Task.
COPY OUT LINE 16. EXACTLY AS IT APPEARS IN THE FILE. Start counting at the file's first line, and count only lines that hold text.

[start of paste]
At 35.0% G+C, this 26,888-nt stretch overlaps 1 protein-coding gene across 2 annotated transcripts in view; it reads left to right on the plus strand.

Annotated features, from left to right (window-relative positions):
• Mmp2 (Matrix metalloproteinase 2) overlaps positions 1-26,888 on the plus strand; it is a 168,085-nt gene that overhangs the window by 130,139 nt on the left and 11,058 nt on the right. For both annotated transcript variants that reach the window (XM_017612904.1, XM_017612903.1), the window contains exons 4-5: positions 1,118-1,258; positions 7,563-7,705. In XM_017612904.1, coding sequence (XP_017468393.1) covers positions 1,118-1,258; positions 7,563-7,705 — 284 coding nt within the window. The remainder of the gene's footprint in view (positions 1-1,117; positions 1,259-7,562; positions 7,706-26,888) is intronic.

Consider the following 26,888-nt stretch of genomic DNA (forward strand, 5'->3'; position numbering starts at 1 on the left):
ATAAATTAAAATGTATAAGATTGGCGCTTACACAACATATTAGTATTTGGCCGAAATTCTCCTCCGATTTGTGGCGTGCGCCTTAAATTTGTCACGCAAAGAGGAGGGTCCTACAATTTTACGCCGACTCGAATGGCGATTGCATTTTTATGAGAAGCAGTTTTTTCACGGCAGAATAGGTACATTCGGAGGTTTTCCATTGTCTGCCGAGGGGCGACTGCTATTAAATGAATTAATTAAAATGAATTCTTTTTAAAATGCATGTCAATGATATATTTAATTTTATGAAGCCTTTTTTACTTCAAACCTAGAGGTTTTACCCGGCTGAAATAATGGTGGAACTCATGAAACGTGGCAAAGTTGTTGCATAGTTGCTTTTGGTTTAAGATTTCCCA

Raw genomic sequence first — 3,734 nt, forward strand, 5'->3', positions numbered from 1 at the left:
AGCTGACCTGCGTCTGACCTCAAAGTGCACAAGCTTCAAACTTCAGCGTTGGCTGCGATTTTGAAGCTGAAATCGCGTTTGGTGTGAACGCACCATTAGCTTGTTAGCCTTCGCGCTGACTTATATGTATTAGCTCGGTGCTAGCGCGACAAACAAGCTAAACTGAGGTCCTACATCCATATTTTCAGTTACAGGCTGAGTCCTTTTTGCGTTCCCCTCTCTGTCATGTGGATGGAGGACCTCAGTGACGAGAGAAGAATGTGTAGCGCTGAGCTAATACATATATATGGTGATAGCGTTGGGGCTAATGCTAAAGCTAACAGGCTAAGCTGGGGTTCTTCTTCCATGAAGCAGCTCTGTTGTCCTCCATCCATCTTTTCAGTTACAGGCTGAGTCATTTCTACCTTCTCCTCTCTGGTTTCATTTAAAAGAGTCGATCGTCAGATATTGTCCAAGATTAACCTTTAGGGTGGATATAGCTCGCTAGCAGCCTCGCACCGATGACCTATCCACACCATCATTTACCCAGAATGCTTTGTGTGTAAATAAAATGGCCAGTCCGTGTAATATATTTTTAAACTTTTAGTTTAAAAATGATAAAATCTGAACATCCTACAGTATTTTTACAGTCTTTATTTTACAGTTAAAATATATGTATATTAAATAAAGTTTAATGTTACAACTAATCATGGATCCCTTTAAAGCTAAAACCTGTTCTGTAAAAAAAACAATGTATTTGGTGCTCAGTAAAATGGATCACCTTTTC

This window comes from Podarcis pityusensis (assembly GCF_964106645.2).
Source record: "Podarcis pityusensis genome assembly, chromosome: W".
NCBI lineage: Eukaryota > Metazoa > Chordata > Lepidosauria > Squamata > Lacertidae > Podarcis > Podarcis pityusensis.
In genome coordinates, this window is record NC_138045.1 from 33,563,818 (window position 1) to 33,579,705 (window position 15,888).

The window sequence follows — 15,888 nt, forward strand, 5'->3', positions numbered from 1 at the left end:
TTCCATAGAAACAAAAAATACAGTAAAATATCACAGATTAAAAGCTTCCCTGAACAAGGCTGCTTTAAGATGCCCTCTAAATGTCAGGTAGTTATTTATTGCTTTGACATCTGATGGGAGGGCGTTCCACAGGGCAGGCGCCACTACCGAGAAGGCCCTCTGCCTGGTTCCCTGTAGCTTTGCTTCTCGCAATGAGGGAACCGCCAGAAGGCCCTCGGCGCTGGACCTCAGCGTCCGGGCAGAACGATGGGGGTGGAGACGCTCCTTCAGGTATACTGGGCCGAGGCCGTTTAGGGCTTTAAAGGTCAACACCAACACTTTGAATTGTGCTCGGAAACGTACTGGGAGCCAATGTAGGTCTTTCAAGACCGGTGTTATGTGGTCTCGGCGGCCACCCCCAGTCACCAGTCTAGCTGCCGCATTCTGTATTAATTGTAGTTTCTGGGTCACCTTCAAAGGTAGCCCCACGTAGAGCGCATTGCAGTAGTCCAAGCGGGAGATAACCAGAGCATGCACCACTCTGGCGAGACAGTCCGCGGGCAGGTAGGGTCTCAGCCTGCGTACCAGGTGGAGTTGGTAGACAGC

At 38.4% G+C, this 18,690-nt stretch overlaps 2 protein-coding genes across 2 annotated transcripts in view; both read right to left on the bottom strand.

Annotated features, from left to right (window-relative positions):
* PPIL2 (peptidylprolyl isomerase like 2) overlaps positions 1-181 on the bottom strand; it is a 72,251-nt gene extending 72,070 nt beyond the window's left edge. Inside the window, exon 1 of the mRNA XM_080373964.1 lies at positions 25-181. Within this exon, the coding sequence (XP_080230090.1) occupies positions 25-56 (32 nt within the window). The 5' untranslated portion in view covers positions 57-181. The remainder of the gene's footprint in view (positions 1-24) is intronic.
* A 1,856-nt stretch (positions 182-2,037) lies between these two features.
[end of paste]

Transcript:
* PPIL2 (peptidylprolyl isomerase like 2) overlaps positions 1-181 on the bottom strand; it is a 72,251-nt gene extending 72,070 nt beyond the window's left edge. Inside the window, exon 1 of the mRNA XM_080373964.1 lies at positions 25-181. Within this exon, the coding sequence (XP_080230090.1) occupies positions 25-56 (32 nt within the window). The 5' untranslated portion in view covers positions 57-181. The remainder of the gene's footprint in view (positions 1-24) is intronic.